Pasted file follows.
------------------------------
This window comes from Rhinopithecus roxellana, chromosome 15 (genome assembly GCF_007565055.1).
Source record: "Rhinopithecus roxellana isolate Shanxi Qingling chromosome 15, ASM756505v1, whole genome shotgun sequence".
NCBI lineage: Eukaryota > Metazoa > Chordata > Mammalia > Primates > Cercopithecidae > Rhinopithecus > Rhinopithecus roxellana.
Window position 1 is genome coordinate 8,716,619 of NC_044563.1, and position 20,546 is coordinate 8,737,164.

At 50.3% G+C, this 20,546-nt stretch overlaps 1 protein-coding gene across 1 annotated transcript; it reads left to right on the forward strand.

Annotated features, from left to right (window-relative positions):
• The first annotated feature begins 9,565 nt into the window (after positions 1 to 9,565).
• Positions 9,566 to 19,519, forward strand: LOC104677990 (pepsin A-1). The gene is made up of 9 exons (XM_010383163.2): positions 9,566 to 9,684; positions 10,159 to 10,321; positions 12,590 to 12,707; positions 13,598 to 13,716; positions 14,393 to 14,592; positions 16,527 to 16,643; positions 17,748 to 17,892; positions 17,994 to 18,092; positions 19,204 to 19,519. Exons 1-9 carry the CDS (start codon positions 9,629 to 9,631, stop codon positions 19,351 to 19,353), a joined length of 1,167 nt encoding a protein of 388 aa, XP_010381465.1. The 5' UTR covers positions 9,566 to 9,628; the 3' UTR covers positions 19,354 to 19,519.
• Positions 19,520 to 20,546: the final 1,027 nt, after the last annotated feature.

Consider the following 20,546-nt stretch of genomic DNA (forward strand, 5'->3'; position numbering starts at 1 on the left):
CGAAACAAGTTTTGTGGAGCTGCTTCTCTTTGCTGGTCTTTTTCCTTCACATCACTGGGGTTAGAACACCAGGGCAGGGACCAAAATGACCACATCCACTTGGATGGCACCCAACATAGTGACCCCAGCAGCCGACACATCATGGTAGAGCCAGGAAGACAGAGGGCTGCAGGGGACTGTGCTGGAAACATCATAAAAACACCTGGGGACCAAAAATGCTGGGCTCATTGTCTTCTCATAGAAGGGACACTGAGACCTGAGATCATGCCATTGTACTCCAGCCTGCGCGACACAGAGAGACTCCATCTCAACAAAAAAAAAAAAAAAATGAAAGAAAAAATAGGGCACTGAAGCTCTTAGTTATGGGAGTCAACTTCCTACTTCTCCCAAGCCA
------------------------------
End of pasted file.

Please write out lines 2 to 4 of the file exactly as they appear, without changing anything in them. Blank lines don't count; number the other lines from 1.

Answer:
Source record: "Rhinopithecus roxellana isolate Shanxi Qingling chromosome 15, ASM756505v1, whole genome shotgun sequence".
NCBI lineage: Eukaryota > Metazoa > Chordata > Mammalia > Primates > Cercopithecidae > Rhinopithecus > Rhinopithecus roxellana.
Window position 1 is genome coordinate 8,716,619 of NC_044563.1, and position 20,546 is coordinate 8,737,164.